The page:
Of all the wretched courtyards and alleyways of late 19th century Manhattan, few sound as bad as the little nook known as Blind Man’s Alley.
Located at 26 Cherry Street, Blind Man’s Alley was so squalid, it made it into 1890’s How the Other Half Lives, by social reformer Jacob Riis:
“Few glad noises make this old alley ring. Morning and evening it echoes with the gentle, groping tap of the blind man’s staff as he feels his way to the street.
“Blind Man’s Alley bears its name for a reason. Until little more than a year ago its dark burrows harbored a colony of blind beggars, tenants of a blind landlord, old Daniel Murphy….”
Murphy made a fortune off rents, and he battled a health department mandate that he clean things up and make the alley more hygienic. [Above: photo by Riis inside one of the tenements]
“Sunless and joyless though it be, Blind Man’s Alley has that which its compeers of the slums vainly yearn for. It has a pay-day,” continues Riis.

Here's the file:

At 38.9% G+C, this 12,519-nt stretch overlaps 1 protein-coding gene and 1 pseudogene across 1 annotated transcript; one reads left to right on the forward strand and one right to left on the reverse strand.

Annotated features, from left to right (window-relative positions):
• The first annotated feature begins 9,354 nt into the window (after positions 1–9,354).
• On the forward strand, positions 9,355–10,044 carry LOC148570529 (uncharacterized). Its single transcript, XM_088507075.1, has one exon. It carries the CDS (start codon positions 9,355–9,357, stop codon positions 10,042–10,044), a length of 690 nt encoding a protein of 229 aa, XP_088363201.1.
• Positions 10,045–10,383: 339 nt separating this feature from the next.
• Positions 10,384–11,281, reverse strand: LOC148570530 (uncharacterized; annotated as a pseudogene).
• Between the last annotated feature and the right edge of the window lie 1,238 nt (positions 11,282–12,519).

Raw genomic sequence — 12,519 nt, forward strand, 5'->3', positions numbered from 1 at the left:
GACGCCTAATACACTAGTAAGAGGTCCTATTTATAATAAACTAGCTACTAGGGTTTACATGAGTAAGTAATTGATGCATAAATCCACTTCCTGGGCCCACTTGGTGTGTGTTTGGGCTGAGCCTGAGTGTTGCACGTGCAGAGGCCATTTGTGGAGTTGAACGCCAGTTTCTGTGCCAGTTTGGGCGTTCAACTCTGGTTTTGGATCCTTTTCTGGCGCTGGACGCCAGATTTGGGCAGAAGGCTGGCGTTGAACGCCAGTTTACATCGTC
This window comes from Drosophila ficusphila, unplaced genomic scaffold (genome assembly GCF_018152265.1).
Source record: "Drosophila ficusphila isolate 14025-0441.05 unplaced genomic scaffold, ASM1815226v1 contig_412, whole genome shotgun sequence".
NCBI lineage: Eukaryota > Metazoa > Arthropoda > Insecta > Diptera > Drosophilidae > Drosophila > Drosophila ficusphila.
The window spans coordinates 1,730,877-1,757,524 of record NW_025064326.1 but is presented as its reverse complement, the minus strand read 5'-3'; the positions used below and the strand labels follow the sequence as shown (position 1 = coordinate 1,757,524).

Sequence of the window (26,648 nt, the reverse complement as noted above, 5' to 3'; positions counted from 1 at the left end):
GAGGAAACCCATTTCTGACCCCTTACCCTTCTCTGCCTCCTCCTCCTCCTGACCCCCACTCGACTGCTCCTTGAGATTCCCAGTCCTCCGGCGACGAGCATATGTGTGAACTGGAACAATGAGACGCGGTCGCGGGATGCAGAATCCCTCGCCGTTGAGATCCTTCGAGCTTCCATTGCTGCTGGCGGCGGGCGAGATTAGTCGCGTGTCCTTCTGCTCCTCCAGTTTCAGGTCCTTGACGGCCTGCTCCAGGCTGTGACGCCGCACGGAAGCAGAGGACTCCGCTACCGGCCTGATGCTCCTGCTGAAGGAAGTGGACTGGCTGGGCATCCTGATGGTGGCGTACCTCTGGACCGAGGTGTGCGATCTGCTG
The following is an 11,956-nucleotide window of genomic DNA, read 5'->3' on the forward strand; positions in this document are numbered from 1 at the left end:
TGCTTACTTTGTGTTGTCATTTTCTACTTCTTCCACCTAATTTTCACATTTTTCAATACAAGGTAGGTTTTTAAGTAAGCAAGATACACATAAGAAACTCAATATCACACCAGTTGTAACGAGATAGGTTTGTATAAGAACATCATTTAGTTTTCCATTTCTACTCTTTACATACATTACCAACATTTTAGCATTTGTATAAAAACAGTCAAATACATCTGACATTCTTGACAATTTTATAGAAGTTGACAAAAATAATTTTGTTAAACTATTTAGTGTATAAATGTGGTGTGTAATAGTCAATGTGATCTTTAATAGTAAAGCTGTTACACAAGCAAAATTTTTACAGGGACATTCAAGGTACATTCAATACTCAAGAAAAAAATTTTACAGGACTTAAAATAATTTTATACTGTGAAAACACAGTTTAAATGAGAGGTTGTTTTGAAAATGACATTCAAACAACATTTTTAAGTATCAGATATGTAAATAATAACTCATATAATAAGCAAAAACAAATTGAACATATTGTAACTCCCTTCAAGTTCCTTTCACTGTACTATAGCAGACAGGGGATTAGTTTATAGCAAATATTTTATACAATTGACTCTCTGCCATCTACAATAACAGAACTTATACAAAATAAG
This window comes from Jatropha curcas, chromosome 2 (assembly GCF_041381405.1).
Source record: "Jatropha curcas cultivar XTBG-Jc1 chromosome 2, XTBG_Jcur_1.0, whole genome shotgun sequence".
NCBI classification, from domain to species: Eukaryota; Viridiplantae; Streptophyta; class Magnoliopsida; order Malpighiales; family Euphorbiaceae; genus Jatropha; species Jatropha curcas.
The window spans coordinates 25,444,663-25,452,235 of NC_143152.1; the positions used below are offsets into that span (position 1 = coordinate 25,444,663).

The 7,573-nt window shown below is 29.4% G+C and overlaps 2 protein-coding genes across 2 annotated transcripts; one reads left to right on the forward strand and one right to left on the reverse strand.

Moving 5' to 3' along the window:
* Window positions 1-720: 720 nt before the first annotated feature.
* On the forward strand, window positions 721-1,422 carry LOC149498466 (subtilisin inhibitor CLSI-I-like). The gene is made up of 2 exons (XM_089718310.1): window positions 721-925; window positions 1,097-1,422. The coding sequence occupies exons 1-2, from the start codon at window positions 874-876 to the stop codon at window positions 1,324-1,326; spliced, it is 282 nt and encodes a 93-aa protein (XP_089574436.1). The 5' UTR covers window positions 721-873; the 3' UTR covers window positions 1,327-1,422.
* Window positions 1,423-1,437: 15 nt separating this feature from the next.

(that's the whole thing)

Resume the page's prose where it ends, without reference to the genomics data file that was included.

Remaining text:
“In June, when the Superintendent of Out-door Poor distributes the twenty thousand dollars annually allowed the poor blind by the city, in half-hearted recognition of its failure to otherwise provide for them, Blindman’s Alley takes a day off and goes to ‘see’ Mr. Blake.
“That night it is noisy with unwonted merriment. There is scraping of squeaky fiddles in the dark rooms, and cracked old voices sing long-for-gotten songs. Even the blind landlord rejoices, for much of the money goes into his coffers.”
[Right: Sketch of Cherry Street, where Blind Man's Alley is located, from the NYPL Digital Collection]